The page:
New this week on Popshifter: Luke encourages us to stop complaining about gaming and raves over Metal Gear Rising: Revengeance; Paul is righteously indignant about the sexist responses to Anita Sarkeesian’s first Tropes vs. Women video; Cait says Bowie’s The Next Day has “an urgency, an energy and intensity long missing;” Hanna calls Alasdair Roberts & Friends’ A Wonder Working Stone “truly remarkable;” Lisa feels Oz the Great and Powerful is “too flawed” for a popcorn movie; Chelsea encourages SXSW attendees to check out the rock en español of Café Tacvba, Bajofondo, and Molotov; I think Girls Names’ The New Life is “damn fine,” am impressed with the “outstanding performances” in Jack & Diane, get my hackles up about “mocktresses,” talk about upcoming horror film Lord of Tears, and give an overview of Canadian Music Week Film Fest 13.
I first mentioned the spooky-looking horror film Lord of Tears back in September, but the trailer I had seen soon vanished from the Internet. I had not heard anything more about the film until now, but there is a lot of good news.
Lord of Tears, directed by Lawrie Brewster, is completed and been accepted into the San Diego Comic Fest in October. The film is available through pre-order via its a Kickstarter campaign, which was set up to assist with marketing and distribution. Even better, funding has already been met (the goal was met in ten days)!
A new trailer is now available, as is a viral-style video of the film’s villain—the Owlman—freaking out unsuspecting teens on Omegle.com (which is pretty hilarious).
New this week on Popshifter: My review of the “gently sobering” film California Solo; an exclusive first look at the second semester of Toronto’s lecture series, The Black Museum, and a retro new video from Purling Hiss; Chelsea admires new releases from Helado Negro and Bajofondo; J thinks that Nick Cave & the Bad Seeds’ Push The Sky Away is a “beautiful record;” Emily recommends the new compilation of Otis Redding soul music, Lonely & Blue as “essential listening” for music fans; and Elizabeth gives five reasons why you really should ditch your cable TV subscription in the latest installment of “TV Is Dead, Long Live TV.”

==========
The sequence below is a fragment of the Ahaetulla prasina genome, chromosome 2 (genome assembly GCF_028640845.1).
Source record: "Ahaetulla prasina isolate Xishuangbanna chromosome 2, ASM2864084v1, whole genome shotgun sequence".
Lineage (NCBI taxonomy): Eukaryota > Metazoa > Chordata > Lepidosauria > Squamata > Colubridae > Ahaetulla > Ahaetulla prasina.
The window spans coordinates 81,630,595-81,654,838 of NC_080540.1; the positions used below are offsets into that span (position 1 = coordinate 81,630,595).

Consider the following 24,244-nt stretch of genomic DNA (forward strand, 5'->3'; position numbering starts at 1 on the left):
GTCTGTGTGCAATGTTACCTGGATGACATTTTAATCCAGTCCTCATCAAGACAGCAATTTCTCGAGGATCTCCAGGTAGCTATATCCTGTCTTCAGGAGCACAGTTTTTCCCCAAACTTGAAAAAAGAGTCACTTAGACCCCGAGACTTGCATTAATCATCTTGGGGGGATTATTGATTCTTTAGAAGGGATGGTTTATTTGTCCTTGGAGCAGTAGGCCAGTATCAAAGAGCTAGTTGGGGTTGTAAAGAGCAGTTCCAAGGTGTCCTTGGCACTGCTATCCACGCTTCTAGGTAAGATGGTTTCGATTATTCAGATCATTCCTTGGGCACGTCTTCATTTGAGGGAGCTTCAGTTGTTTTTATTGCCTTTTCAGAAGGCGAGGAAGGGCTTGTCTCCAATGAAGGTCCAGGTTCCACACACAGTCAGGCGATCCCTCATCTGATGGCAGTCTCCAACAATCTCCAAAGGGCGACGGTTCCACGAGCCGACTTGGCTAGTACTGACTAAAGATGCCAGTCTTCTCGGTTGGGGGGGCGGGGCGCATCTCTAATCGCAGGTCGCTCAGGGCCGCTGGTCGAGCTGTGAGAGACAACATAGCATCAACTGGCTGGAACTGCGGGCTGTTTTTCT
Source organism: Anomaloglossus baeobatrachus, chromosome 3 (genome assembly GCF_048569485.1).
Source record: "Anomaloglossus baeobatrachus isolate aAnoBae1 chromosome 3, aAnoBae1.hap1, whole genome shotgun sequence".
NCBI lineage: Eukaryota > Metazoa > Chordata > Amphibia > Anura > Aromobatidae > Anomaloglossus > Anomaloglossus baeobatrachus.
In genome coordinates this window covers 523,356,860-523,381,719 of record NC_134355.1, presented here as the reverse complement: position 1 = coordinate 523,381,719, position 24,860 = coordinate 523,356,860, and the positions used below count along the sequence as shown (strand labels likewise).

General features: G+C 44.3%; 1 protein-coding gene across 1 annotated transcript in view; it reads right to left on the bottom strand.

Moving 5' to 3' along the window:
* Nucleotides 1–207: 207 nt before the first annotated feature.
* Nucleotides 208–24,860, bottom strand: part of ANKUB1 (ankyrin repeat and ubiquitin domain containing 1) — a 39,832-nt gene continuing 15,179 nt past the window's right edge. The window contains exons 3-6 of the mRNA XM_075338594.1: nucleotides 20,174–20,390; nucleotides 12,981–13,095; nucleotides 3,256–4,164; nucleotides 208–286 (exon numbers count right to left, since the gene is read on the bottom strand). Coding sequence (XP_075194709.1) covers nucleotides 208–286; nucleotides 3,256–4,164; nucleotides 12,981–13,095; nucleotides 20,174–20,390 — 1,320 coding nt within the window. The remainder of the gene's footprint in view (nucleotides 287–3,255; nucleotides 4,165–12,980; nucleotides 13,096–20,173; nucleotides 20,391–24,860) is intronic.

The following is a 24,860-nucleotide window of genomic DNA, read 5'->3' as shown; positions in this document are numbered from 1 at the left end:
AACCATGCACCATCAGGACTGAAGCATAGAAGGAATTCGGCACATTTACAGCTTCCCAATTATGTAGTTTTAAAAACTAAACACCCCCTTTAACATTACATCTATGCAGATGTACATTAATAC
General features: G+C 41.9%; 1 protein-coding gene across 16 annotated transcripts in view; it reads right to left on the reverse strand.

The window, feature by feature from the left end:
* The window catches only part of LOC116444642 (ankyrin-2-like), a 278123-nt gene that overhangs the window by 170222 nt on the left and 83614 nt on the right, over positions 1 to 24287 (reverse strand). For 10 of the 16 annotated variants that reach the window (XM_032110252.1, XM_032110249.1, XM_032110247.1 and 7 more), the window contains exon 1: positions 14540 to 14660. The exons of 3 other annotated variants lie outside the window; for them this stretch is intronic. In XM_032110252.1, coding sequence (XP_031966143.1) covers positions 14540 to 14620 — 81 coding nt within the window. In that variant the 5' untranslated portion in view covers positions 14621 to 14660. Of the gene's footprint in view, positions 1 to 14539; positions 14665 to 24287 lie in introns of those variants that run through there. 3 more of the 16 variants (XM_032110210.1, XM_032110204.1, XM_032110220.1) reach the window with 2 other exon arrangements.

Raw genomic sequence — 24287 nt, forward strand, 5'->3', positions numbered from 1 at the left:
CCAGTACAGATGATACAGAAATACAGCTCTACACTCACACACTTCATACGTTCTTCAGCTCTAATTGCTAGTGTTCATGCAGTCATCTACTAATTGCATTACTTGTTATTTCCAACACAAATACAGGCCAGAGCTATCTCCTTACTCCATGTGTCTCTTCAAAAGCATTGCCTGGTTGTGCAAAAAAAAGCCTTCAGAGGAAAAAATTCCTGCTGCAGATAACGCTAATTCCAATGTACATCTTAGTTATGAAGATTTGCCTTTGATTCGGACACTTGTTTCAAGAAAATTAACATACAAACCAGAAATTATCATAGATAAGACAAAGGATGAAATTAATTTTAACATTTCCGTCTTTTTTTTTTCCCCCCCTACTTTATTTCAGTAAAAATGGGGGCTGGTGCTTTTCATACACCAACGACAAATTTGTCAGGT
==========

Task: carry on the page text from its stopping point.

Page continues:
Andrea Subissati and Paul Corupe
For hardcore genre fans in the Toronto area, last year’s The Black Museum was a dream come true: an interactive lecture series on horror and cult films that didn’t require waking up early or writing papers.
Luckily, curators Paul Corupe and Andrea Subissati are presenting another season of The Black Museum, and this time, it’s personal! (Not really, but I couldn’t resist that joke.) Season Two will feature five more lectures on genre themes that will be both fun and educational.
New this week on Popshifter: John is in love with the Paul Williams: Still Alive documentary now on DVD; Chelsea explains how the reissued 1972 solo album from Emily Bindiger “transcends its time period” and delights in the “unexpected rewards” of Las Acevedo; I share new remixes and videos from Parenthetical Girls and David Bowie and recommend the new Skyfall Blu-Ray as “a huge leap forward as well as a return to Bond’s roots.”